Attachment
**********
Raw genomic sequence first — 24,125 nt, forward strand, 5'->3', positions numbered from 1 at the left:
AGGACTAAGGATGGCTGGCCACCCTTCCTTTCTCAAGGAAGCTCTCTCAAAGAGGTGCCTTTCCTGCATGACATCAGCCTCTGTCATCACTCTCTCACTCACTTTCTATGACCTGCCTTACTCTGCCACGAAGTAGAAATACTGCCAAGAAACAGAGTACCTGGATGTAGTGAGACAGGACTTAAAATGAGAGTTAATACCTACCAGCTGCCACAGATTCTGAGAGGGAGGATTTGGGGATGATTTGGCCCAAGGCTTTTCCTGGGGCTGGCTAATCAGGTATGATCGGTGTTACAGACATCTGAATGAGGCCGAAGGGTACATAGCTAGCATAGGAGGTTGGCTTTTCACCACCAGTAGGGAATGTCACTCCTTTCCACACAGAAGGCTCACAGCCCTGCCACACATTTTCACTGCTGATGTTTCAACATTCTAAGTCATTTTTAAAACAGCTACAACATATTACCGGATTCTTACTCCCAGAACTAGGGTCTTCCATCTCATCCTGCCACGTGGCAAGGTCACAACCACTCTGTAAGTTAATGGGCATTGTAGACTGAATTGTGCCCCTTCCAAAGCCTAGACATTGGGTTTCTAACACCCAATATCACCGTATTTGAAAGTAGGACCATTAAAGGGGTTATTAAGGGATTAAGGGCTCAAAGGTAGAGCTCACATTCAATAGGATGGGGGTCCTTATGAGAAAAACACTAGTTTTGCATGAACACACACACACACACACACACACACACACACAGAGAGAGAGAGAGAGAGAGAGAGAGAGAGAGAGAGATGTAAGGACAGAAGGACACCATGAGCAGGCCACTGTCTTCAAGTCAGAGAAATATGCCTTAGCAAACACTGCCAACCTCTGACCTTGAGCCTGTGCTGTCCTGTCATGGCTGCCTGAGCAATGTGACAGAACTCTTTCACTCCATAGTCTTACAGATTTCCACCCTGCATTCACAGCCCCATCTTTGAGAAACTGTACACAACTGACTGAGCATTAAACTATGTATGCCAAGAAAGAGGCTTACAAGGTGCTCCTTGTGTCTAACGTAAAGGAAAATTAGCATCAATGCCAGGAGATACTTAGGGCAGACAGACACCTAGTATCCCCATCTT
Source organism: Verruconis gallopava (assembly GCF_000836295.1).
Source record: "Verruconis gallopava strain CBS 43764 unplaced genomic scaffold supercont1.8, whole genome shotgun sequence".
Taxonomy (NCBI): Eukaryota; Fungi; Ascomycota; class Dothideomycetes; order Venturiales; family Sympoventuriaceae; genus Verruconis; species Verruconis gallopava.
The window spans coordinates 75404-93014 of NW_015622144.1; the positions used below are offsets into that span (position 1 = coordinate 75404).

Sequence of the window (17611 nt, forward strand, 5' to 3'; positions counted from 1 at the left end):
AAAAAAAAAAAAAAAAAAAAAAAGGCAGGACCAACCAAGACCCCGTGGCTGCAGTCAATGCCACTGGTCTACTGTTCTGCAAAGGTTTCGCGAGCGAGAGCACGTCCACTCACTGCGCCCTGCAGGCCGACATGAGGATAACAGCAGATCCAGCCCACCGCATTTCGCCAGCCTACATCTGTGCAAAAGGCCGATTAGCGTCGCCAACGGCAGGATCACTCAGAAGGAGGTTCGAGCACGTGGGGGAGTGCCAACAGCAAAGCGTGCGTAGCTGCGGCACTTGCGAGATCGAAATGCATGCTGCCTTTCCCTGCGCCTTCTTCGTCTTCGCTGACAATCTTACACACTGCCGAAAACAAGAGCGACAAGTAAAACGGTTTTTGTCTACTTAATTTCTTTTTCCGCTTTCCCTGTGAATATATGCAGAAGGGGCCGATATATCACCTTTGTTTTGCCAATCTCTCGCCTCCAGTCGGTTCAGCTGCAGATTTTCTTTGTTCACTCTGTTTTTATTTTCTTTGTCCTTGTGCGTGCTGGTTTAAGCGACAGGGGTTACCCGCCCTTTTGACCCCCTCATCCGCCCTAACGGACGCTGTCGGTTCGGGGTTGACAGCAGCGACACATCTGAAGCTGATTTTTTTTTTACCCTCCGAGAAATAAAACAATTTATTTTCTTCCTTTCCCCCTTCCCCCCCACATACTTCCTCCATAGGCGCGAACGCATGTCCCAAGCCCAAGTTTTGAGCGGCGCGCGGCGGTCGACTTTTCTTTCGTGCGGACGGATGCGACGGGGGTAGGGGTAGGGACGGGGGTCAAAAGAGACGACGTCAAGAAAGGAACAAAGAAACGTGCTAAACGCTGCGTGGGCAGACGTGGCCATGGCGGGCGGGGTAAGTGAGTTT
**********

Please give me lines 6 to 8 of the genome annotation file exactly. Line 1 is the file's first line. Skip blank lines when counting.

The window spans coordinates 75404-93014 of NW_015622144.1; the positions used below are offsets into that span (position 1 = coordinate 75404).

Sequence of the window (17611 nt, forward strand, 5' to 3'; positions counted from 1 at the left end):
AAAAAAAAAAAAAAAAAAAAAAAGGCAGGACCAACCAAGACCCCGTGGCTGCAGTCAATGCCACTGGTCTACTGTTCTGCAAAGGTTTCGCGAGCGAGAGCACGTCCACTCACTGCGCCCTGCAGGCCGACATGAGGATAACAGCAGATCCAGCCCACCGCATTTCGCCAGCCTACATCTGTGCAAAAGGCCGATTAGCGTCGCCAACGGCAGGATCACTCAGAAGGAGGTTCGAGCACGTGGGGGAGTGCCAACAGCAAAGCGTGCGTAGCTGCGGCACTTGCGAGATCGAAATGCATGCTGCCTTTCCCTGCGCCTTCTTCGTCTTCGCTGACAATCTTACACACTGCCGAAAACAAGAGCGACAAGTAAAACGGTTTTTGTCTACTTAATTTCTTTTTCCGCTTTCCCTGTGAATATATGCAGAAGGGGCCGATATATCACCTTTGTTTTGCCAATCTCTCGCCTCCAGTCGGTTCAGCTGCAGATTTTCTTTGTTCACTCTGTTTTTATTTTCTTTGTCCTTGTGCGTGCTGGTTTAAGCGACAGGGGTTACCCGCCCTTTTGACCCCCTCATCCGCCCTAACGGACGCTGTCGGTTCGGGGTTGACAGCAGCGACACATCTGAAGCTGATTTTTTTTTTACCCTCCGAGAAATAAAACAATTTATTTTCTTCCTTTCCCCCTTCCCCCCCACATACTTCCTCCATAGGCGCGAACGCATGTCCCAAGCCCAAGTTTTGAGCGGCGCGCGGCGGTCGACTTTTCTTTCGTGCGGACGGATGCGACGGGGGTAGGGGTAGGGACGGGGGTCAAAAGAGACGACGTCAAGAAAGGAACAAAGAAACGTGCTAAACGCTGCGTGGGCAGACGTGGCCATGGCGGGCGGGGTAAGTGAGTTT